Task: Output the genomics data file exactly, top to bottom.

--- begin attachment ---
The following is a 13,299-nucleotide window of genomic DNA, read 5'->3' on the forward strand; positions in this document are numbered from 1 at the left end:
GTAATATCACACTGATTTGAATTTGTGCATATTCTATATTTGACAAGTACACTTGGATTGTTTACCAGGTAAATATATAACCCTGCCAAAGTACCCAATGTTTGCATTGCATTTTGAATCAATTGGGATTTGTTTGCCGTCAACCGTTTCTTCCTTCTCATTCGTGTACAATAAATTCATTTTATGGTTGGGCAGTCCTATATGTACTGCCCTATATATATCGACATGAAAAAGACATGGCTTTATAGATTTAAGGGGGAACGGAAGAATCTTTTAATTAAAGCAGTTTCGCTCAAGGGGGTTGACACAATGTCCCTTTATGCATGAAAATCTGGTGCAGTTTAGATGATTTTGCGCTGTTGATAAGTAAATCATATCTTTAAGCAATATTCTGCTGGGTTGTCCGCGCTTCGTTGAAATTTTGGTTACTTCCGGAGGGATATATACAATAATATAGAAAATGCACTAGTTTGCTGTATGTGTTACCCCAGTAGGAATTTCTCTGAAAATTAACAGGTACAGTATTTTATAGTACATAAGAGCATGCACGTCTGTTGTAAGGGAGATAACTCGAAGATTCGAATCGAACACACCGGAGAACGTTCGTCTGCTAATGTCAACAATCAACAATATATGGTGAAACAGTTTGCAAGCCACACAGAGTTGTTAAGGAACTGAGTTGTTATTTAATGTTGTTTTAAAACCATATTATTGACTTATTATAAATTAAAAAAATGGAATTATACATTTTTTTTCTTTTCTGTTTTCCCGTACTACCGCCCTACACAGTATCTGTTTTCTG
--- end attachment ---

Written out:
The following is a 13,299-nucleotide window of genomic DNA, read 5'->3' on the forward strand; positions in this document are numbered from 1 at the left end:
GTAATATCACACTGATTTGAATTTGTGCATATTCTATATTTGACAAGTACACTTGGATTGTTTACCAGGTAAATATATAACCCTGCCAAAGTACCCAATGTTTGCATTGCATTTTGAATCAATTGGGATTTGTTTGCCGTCAACCGTTTCTTCCTTCTCATTCGTGTACAATAAATTCATTTTATGGTTGGGCAGTCCTATATGTACTGCCCTATATATATCGACATGAAAAAGACATGGCTTTATAGATTTAAGGGGGAACGGAAGAATCTTTTAATTAAAGCAGTTTCGCTCAAGGGGGTTGACACAATGTCCCTTTATGCATGAAAATCTGGTGCAGTTTAGATGATTTTGCGCTGTTGATAAGTAAATCATATCTTTAAGCAATATTCTGCTGGGTTGTCCGCGCTTCGTTGAAATTTTGGTTACTTCCGGAGGGATATATACAATAATATAGAAAATGCACTAGTTTGCTGTATGTGTTACCCCAGTAGGAATTTCTCTGAAAATTAACAGGTACAGTATTTTATAGTACATAAGAGCATGCACGTCTGTTGTAAGGGAGATAACTCGAAGATTCGAATCGAACACACCGGAGAACGTTCGTCTGCTAATGTCAACAATCAACAATATATGGTGAAACAGTTTGCAAGCCACACAGAGTTGTTAAGGAACTGAGTTGTTATTTAATGTTGTTTTAAAACCATATTATTGACTTATTATAAATTAAAAAAATGGAATTATACATTTTTTTTCTTTTCTGTTTTCCCGTACTACCGCCCTACACAGTATCTGTTTTCTG